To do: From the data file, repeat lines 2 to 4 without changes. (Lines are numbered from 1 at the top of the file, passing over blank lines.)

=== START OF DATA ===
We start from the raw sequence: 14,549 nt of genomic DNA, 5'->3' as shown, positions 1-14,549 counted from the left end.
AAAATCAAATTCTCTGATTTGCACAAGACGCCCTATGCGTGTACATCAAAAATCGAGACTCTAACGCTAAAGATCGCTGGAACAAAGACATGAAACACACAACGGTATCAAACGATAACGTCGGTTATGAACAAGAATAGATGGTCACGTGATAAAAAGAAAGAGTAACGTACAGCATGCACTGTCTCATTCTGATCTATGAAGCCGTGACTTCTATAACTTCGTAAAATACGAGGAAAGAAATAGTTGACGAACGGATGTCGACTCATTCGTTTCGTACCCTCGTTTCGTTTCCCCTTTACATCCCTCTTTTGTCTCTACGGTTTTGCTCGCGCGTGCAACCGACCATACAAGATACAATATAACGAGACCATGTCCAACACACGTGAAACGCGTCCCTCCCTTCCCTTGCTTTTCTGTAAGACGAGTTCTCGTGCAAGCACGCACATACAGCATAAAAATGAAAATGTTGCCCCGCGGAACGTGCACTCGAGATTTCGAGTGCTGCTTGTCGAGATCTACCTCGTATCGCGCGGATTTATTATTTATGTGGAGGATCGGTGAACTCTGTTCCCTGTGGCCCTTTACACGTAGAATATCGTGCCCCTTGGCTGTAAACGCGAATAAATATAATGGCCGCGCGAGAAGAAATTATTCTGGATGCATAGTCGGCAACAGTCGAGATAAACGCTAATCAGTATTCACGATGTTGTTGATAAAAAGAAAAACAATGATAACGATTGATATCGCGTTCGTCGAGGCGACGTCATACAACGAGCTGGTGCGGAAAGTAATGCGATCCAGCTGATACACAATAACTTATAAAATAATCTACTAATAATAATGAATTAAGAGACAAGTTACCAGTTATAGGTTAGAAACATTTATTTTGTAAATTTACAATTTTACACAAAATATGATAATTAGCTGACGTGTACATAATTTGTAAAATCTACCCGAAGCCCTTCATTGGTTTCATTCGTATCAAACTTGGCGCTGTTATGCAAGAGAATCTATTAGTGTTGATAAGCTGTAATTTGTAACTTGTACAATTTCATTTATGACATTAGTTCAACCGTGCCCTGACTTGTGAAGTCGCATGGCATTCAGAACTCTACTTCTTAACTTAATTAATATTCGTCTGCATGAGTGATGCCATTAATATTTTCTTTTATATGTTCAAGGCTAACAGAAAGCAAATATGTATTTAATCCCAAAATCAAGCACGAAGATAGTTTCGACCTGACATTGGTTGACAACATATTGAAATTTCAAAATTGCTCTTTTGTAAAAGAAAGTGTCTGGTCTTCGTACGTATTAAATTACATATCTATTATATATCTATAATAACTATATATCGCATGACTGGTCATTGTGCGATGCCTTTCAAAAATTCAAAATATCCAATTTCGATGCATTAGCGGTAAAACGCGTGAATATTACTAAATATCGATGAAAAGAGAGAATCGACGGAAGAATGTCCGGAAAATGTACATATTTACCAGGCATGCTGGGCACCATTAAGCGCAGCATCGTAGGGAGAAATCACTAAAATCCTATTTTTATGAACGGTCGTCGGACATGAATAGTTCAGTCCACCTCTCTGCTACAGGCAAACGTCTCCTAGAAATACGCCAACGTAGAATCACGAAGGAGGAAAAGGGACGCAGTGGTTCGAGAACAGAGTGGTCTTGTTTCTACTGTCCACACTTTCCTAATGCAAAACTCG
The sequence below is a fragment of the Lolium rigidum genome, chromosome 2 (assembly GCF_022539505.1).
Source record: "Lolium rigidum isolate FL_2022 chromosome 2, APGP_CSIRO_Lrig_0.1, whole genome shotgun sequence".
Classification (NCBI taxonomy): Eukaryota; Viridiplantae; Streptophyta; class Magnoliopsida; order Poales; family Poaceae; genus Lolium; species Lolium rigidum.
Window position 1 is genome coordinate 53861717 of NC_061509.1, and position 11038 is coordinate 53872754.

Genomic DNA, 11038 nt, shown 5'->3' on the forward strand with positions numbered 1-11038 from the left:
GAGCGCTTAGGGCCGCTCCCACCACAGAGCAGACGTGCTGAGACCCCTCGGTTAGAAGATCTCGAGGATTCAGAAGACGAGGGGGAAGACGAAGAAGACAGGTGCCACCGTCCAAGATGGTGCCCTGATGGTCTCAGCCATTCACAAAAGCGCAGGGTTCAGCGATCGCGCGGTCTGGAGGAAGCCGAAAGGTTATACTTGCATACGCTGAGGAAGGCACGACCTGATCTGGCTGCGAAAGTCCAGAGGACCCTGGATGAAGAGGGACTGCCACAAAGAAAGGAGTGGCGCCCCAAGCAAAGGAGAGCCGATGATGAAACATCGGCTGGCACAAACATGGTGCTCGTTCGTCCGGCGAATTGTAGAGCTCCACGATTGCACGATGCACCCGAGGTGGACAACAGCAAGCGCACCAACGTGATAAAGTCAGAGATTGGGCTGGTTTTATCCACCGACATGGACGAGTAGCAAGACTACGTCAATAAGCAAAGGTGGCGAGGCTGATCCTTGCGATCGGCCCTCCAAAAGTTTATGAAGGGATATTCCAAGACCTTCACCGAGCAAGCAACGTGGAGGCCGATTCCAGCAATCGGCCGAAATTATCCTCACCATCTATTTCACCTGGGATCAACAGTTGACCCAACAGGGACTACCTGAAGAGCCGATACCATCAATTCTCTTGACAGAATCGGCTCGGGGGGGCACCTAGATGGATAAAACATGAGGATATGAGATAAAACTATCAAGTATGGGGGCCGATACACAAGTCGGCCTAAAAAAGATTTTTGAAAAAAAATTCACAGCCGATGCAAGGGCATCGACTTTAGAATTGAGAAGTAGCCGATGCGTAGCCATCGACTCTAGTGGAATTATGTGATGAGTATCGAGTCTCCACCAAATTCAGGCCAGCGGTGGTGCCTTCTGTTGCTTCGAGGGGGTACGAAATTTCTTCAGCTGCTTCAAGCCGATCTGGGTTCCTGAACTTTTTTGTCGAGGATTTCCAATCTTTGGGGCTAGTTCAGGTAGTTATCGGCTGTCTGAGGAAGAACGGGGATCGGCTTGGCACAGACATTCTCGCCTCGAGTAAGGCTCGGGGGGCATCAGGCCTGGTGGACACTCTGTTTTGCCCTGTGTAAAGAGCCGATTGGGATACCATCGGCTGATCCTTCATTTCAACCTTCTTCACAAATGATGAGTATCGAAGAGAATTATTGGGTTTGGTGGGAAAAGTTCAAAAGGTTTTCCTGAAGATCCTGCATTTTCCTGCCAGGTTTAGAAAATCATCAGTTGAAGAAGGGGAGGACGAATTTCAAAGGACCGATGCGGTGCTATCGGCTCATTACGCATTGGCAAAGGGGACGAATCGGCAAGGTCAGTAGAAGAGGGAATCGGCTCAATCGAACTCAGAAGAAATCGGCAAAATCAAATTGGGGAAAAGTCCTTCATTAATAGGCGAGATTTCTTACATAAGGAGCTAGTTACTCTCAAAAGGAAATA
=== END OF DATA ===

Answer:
AAAATCAAATTCTCTGATTTGCACAAGACGCCCTATGCGTGTACATCAAAAATCGAGACTCTAACGCTAAAGATCGCTGGAACAAAGACATGAAACACACAACGGTATCAAACGATAACGTCGGTTATGAACAAGAATAGATGGTCACGTGATAAAAAGAAAGAGTAACGTACAGCATGCACTGTCTCATTCTGATCTATGAAGCCGTGACTTCTATAACTTCGTAAAATACGAGGAAAGAAATAGTTGACGAACGGATGTCGACTCATTCGTTTCGTACCCTCGTTTCGTTTCCCCTTTACATCCCTCTTTTGTCTCTACGGTTTTGCTCGCGCGTGCAACCGACCATACAAGATACAATATAACGAGACCATGTCCAACACACGTGAAACGCGTCCCTCCCTTCCCTTGCTTTTCTGTAAGACGAGTTCTCGTGCAAGCACGCACATACAGCATAAAAATGAAAATGTTGCCCCGCGGAACGTGCACTCGAGATTTCGAGTGCTGCTTGTCGAGATCTACCTCGTATCGCGCGGATTTATTATTTATGTGGAGGATCGGTGAACTCTGTTCCCTGTGGCCCTTTACACGTAGAATATCGTGCCCCTTGGCTGTAAACGCGAATAAATATAATGGCCGCGCGAGAAGAAATTATTCTGGATGCATAGTCGGCAACAGTCGAGATAAACGCTAATCAGTATTCACGATGTTGTTGATAAAAAGAAAAACAATGATAACGATTGATATCGCGTTCGTCGAGGCGACGTCATACAACGAGCTGGTGCGGAAAGTAATGCGATCCAGCTGATACACAATAACTTATAAAATAATCTACTAATAATAATGAATTAAGAGACAAGTTACCAGTTATAGGTTAGAAACATTTATTTTGTAAATTTACAATTTTACACAAAATATGATAATTAGCTGACGTGTACATAATTTGTAAAATCTACCCGAAGCCCTTCATTGGTTTCATTCGTATCAAACTTGGCGCTGTTATGCAAGAGAATCTATTAGTGTTGATAAGCTGTAATTTGTAACTTGTACAATTTCATTTATGACATTAGTTCAACCGTGCCCTGACTTGTGAAGTCGCATGGCATTCAGAACTCTACTTCTTAACTTAATTAATATTCGTCTGCATGAGTGATGCCATTAATATTTTCTTTTATATGTTCAAGGCTAACAGAAAGCAAATATGTATTTAATCCCAAAATCAAGCACGAAGATAGTTTCGACCTGACATTGGTTGACAACATATTGAAATTTCAAAATTGCTCTTTTGTAAAAGAAAGTGTCTGGTCTTCGTACGTATTAAATTACATATCTATTATATATCTATAATAACTATATATCGCATGACTGGTCATTGTGCGATGCCTTTCAAAAATTCAAAATATCCAATTTCGATGCATTAGCGGTAAAACGCGTGAATATTACTAAATATCGATGAAAAGAGAGAATCGACGGAAGAATGTCCGGAAAATGTACATATTTACCAGGCATGCTGGGCACCATTAAGCGCAGCATCGTAGGGAGAAATCACTAAAATCCTATTTTTATGAACGGTCGTCGGACATGAATAGTTCAGTCCACCTCTCTGCTACAGGCAAACGTCTCCTAGAAATACGCCAACGTAGAATCACGAAGGAGGAAAAGGGACGCAGTGGTTCGAGAACAGAGTGGTCTTGTTTCTACTGTCCACACTTTCCTAATGCAAAACTCG
The sequence below is a fragment of the Lolium rigidum genome, chromosome 2 (assembly GCF_022539505.1).
Source record: "Lolium rigidum isolate FL_2022 chromosome 2, APGP_CSIRO_Lrig_0.1, whole genome shotgun sequence".